Definition of Ptyalised
1. ptyalise [v] - See also: ptyalise
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Lexicographical Neighbors of Ptyalised
Literary usage of Ptyalised
Below you will find example usage of this term as found in modern and/or classical literature:
1. The Lancet (1842)
"... and he became slightly ptyalised ; the heart acted more regularly and less violently ; the respiration became more easy ; pulse 90 ; skin moist and ..."
2. The Practitioner by Gale Group, ProQuest Information and Learning Company (1873)
"If it be remarkable enough, as it surely is, that patients should undergo mercurial frictions for months together without being ptyalised, ..."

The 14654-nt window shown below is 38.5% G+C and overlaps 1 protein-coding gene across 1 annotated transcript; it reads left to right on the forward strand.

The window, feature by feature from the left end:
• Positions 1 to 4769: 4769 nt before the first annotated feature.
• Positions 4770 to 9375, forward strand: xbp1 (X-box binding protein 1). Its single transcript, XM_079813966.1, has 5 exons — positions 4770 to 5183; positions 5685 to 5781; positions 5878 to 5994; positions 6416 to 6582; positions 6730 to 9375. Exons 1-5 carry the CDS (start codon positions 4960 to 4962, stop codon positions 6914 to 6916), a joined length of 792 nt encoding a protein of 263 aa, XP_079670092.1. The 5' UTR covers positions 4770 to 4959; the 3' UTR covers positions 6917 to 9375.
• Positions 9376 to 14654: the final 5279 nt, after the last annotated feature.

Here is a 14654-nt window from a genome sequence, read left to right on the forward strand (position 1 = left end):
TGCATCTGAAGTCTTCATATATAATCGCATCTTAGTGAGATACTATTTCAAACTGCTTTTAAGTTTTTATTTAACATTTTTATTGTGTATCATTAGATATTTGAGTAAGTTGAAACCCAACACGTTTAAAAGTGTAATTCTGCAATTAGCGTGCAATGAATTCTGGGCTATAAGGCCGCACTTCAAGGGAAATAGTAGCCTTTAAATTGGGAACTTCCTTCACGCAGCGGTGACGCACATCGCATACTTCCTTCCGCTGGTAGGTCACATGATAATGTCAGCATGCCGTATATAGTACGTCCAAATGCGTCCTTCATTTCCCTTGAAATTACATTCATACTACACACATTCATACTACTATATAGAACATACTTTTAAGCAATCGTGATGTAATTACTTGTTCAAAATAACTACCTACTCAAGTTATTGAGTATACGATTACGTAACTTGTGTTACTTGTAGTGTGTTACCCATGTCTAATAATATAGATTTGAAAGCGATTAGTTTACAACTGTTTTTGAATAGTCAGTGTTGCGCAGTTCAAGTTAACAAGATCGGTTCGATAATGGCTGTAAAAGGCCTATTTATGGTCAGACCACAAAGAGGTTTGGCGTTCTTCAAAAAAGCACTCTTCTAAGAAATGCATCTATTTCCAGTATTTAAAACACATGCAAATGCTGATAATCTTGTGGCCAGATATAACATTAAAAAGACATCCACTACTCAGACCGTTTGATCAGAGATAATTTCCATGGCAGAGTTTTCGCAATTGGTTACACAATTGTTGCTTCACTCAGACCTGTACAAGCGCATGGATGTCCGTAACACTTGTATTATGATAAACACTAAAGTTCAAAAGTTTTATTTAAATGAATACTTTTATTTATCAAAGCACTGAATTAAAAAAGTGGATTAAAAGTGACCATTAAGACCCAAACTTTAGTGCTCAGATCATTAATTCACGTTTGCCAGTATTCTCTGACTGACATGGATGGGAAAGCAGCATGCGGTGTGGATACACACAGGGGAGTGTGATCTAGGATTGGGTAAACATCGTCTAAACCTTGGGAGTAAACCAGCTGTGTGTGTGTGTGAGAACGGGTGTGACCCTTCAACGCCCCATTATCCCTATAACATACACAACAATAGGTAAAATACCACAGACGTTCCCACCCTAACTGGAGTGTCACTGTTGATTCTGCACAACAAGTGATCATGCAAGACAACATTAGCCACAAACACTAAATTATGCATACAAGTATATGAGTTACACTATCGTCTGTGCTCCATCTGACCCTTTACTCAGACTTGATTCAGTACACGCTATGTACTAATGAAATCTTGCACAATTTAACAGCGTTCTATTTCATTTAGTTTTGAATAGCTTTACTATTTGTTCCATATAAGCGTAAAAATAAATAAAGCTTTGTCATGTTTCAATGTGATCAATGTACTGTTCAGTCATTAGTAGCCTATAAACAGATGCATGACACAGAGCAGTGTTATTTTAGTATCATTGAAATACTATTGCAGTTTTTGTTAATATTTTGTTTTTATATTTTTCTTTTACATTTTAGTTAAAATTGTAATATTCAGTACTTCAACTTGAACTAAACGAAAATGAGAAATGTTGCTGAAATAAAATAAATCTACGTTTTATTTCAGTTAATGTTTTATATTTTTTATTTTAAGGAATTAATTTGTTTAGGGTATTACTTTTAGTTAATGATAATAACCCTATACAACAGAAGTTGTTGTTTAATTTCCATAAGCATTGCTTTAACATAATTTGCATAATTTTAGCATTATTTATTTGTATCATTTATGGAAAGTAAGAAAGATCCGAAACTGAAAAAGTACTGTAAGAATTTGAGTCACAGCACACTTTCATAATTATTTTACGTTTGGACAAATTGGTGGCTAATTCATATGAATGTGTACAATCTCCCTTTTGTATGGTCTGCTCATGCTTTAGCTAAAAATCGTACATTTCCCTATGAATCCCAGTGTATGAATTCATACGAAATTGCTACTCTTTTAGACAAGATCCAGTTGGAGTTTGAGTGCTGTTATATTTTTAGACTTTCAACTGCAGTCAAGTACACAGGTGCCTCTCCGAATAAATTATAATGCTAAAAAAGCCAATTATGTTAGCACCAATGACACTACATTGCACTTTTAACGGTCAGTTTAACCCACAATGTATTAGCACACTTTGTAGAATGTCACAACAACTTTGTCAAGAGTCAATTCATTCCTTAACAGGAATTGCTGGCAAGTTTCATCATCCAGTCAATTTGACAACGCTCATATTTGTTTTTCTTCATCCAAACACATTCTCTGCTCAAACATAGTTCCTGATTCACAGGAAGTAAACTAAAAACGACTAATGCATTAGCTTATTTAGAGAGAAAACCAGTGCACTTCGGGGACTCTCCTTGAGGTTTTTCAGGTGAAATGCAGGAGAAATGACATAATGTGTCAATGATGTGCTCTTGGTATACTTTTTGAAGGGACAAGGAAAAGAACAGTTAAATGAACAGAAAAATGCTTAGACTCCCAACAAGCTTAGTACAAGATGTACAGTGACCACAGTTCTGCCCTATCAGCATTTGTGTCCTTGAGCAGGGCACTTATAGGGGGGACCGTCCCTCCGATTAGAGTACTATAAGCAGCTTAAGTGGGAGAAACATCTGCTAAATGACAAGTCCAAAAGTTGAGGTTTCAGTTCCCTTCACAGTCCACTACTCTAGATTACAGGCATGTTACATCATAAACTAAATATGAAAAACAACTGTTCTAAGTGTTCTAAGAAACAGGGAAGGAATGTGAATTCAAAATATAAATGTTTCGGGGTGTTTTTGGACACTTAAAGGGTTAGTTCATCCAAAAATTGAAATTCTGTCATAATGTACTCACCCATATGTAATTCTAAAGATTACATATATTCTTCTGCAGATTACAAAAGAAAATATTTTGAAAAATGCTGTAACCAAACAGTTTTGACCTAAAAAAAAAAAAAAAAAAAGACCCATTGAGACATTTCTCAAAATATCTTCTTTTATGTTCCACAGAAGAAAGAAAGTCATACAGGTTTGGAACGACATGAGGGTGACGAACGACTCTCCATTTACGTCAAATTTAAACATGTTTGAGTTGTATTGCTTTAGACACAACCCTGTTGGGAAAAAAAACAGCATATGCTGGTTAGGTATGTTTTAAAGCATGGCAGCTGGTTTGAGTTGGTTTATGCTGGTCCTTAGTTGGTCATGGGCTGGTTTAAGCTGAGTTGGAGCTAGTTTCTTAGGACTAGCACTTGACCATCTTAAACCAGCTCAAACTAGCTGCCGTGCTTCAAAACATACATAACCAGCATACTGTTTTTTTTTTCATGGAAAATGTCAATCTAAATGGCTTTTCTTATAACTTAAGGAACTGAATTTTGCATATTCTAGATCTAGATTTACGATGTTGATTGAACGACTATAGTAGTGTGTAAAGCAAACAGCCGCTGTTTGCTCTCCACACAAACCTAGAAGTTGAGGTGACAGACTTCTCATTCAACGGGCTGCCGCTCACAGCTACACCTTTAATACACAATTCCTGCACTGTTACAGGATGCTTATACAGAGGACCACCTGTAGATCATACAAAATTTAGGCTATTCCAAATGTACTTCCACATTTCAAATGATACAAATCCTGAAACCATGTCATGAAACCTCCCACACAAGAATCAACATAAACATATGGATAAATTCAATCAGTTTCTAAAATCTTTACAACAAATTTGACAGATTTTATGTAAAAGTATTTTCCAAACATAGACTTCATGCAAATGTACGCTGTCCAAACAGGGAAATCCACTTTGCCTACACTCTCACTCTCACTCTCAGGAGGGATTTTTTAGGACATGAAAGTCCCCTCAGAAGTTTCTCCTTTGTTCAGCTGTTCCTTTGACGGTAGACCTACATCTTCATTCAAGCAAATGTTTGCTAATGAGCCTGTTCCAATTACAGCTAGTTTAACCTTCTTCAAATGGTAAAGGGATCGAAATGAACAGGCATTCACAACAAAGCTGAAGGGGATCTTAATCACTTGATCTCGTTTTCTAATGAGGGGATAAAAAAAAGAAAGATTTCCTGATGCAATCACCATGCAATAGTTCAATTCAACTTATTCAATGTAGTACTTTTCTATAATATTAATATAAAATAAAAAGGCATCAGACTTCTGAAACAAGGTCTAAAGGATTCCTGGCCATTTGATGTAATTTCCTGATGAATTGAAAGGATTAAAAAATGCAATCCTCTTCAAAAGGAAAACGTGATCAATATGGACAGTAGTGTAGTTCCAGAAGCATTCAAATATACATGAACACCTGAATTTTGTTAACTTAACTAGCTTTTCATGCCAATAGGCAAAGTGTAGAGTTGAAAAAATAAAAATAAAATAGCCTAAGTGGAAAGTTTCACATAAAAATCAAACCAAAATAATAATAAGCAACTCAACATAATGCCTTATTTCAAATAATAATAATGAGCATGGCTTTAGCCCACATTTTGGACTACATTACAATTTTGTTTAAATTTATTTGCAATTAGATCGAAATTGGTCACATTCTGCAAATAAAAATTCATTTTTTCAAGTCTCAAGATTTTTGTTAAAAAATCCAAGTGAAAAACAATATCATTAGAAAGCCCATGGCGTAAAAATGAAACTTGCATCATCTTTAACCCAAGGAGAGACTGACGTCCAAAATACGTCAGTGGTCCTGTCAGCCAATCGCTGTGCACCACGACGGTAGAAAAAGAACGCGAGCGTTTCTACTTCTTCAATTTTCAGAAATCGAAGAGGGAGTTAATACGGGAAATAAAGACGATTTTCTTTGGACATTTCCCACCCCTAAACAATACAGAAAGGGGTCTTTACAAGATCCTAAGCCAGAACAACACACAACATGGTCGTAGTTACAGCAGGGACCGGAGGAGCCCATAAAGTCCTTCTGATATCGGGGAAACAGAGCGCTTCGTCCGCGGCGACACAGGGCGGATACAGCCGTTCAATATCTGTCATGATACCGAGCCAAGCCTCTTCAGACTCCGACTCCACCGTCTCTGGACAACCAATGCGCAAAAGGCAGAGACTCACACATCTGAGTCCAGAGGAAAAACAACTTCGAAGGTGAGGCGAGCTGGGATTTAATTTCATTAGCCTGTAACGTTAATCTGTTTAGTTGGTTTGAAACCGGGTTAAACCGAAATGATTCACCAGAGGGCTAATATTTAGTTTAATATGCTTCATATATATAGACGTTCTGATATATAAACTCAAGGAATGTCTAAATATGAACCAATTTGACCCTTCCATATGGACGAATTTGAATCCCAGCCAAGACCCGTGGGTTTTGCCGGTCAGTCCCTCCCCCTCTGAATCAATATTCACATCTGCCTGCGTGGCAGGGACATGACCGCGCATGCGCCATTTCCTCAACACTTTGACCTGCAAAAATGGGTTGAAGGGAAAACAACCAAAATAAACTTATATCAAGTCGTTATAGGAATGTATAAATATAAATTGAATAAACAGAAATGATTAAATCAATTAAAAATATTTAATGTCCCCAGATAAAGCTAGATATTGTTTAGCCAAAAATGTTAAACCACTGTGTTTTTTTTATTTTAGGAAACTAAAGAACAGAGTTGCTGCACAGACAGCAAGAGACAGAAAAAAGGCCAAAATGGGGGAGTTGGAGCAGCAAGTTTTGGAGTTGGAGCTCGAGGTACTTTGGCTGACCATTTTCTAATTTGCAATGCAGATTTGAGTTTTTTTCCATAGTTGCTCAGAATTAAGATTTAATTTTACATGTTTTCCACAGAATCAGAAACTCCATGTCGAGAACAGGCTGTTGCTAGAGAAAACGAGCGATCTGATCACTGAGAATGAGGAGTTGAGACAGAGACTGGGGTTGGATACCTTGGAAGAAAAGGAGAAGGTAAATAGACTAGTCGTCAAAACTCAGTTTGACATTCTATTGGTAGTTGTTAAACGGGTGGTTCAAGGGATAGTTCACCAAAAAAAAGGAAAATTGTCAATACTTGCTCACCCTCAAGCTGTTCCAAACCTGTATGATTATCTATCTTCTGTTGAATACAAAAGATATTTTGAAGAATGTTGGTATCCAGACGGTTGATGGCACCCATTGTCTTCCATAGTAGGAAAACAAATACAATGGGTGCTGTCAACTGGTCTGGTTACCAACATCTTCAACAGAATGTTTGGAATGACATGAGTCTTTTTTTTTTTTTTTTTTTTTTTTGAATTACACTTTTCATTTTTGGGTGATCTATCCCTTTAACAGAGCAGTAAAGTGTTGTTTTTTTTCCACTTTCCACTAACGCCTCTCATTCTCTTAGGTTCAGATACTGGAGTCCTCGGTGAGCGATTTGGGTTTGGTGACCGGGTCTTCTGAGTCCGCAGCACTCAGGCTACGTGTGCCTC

3. The American Medical Intelligencer by Robley Dunglison (1840)
"... a constant snuffling, In an attack of illness three years since, was accidentally ptyalised; ..."
4. The Western Journal of Medicine and Surgery by Daniel Drake, Lundsford Pitts Yandell (1852)
"... pulse less full, more frequent, skin dry, rather warm. Ordered, a blister to the back of head and neck. March 29th. Stopped mercury; patient ptyalised; ..."
5. The Retrospect of Practical Medicine and Surgery: Being a Half-yearly edited by William Braithwaite, James Braithwaite, Edmond Fauriel Trevelyan (1858)
"Should the gums become soon ptyalised, the fibrinous textures of the heart and pericardium will probably be rescued from the attack; but if the mercury fail ..."